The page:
Guiding Principles for New Uses
When you are developing plans which propose additional uses for a place of worship, there are some general principles below to help you.
Firstly, as with all schemes which propose alterations to an historic place of worship, you need to understand your building’s significance. Once you have a good understanding of your building’s design, materials, contents and setting, you will be able to fully assess the impact of potential changes. This will help you to develop realistic ideas about what is possible in your building.
When you apply to make changes to a place of worship, you will often need to write Statements of Significance and Need. These will help you and decision makers to understand the impact of the changes and why they are necessary.
For more information on how to assess significance and write Statements of Significance and Need, please see here.
When you are planning additional uses for your place of worship, we recommend that you consider doing the following:
- Developing a full understanding of the architectural, historic, archaeological, cultural and community significance of the building. This may involve developing Statements of Significance.
- Responding to a clearly stated and demonstrable need of the congregation and / or community. You may wish to develop a Statement of Need.
- Ensuring that changes respect the significance of the building, its contents and setting.
- Making sure that your proposals minimise intervention in significant historic fabric.
- Achieving high standards of design, craftsmanship and materials in your design.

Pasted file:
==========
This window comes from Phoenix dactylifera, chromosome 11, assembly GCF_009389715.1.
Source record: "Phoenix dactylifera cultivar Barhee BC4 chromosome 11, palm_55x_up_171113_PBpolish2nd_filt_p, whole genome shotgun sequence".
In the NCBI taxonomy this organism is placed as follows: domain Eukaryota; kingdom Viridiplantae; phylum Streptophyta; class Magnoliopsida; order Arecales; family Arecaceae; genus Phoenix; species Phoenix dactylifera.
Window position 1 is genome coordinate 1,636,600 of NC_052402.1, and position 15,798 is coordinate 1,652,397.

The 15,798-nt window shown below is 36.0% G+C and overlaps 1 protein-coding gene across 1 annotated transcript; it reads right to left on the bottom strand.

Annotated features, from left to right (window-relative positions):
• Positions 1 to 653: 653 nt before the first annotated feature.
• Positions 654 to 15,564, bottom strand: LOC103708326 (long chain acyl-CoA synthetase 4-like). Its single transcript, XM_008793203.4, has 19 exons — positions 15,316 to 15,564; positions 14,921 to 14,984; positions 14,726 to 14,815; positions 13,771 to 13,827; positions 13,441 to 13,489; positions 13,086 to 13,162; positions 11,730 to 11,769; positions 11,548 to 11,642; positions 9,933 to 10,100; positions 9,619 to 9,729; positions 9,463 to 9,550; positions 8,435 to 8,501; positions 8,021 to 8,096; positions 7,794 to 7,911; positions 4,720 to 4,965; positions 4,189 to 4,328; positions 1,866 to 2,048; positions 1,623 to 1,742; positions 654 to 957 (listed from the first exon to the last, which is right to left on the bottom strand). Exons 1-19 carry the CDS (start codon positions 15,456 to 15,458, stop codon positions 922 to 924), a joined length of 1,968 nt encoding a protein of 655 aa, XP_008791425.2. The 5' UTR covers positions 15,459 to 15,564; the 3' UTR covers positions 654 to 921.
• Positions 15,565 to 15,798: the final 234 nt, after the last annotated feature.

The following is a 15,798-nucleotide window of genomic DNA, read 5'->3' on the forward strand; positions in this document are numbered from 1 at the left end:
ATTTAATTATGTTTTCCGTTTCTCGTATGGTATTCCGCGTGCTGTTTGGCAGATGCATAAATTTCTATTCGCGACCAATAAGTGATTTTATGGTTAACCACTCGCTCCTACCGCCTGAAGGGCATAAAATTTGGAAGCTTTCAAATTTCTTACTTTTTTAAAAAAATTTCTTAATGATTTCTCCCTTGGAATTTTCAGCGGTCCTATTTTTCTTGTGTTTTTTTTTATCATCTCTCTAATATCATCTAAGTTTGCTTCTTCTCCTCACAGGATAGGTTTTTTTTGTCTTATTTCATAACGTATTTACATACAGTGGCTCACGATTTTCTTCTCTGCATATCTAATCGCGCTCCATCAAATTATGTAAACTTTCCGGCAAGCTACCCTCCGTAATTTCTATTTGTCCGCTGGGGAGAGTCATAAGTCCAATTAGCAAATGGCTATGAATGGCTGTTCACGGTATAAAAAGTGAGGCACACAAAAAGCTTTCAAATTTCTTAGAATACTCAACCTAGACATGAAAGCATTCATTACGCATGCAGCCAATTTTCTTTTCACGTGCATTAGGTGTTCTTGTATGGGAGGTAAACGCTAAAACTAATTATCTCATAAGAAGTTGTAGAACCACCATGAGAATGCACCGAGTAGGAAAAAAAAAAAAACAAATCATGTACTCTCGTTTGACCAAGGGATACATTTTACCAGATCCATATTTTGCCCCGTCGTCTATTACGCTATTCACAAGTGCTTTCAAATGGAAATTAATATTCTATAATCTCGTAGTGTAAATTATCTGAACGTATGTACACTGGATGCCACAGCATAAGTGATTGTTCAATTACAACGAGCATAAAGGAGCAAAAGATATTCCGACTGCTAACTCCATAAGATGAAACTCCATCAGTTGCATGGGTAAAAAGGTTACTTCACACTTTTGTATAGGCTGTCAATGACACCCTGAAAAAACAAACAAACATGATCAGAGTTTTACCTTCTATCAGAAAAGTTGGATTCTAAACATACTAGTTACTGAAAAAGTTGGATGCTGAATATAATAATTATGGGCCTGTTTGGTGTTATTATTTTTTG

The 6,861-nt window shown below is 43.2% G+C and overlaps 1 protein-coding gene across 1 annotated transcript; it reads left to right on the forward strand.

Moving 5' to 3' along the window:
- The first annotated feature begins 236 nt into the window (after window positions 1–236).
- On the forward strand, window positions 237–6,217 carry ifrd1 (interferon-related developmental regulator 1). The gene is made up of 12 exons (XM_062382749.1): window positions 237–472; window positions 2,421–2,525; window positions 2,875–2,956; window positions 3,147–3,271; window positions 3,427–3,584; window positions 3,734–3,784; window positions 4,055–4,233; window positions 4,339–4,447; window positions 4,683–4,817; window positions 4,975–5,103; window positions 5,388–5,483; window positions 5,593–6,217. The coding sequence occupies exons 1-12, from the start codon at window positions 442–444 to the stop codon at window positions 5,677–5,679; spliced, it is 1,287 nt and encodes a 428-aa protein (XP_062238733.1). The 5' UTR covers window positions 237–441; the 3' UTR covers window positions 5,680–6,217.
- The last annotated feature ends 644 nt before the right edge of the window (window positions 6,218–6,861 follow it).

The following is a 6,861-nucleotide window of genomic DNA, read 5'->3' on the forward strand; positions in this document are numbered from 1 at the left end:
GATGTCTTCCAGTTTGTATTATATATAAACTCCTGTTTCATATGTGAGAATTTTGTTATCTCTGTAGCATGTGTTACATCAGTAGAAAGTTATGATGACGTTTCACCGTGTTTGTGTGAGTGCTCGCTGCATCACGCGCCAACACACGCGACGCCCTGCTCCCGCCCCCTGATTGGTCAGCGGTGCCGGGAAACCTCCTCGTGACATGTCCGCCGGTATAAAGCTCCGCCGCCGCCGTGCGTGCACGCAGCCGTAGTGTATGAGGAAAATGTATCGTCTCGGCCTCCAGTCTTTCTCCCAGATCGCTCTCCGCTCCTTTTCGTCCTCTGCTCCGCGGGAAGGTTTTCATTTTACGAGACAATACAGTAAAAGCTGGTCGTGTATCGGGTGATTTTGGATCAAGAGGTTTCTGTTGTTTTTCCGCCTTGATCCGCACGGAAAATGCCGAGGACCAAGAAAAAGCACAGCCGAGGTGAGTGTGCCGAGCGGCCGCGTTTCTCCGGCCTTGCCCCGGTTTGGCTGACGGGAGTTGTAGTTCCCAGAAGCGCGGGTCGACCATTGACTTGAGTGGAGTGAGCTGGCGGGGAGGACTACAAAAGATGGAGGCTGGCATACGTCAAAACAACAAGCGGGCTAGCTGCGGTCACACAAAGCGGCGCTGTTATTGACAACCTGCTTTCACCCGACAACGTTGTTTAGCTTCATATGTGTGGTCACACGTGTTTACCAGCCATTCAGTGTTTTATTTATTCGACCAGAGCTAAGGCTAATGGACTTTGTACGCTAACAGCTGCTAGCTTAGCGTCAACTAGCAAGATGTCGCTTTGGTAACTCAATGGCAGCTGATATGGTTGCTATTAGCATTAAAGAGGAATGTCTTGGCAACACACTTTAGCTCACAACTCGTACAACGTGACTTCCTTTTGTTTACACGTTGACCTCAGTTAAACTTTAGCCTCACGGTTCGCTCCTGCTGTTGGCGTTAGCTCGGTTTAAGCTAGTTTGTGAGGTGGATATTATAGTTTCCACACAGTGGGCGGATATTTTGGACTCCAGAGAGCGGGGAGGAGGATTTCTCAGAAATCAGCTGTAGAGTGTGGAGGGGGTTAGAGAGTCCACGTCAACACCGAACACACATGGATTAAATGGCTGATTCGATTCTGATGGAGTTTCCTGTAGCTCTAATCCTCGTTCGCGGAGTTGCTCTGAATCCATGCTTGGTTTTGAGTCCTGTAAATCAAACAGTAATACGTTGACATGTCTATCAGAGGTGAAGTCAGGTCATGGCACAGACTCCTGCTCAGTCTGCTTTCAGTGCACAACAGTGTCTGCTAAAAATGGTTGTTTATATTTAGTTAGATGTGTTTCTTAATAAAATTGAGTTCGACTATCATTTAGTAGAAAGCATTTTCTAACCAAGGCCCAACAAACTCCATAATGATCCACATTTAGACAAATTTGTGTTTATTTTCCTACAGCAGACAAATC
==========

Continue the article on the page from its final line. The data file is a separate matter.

- Identifying and addressing any major repair issues at the outset.
Please also see our information on making changes to historic places of worship.
Developing proposals for additional uses
When you develop proposals for additional uses, you must check whether you need permission. For external changes, this is likely to include planning permission from your local authority. For internal changes, you may need listed building consent from the local authority or equivalent consent from your denominational body.
Some issues to consider when developing proposals include:
- Is your building listed or part of it scheduled? Will this affect the permission you need?
- Have you consulted your denominational body or local authority about any proposed changes? Do you need planning permission or listed building consent
- What documents or information do you need to inform decisions, eg list description, records of previous works, local development plan?
- If you are proposing a large-scale additional use such as a shop, do you need to consult the local authority beforehand for permission?
- What are the likely parking, amenity space and access requirements? How will you accommodate these?
- What are the likely requirements for an archaeological report? Any works to a churchyard or cemetery still in use will require permission.
- Is your building generally in good condition? Will you need to carry out repairs before making other changes?
- How will you fund the project?
- If proposals involve an addition or extension to your place of worship, how will you manage the additional maintenance and repair costs?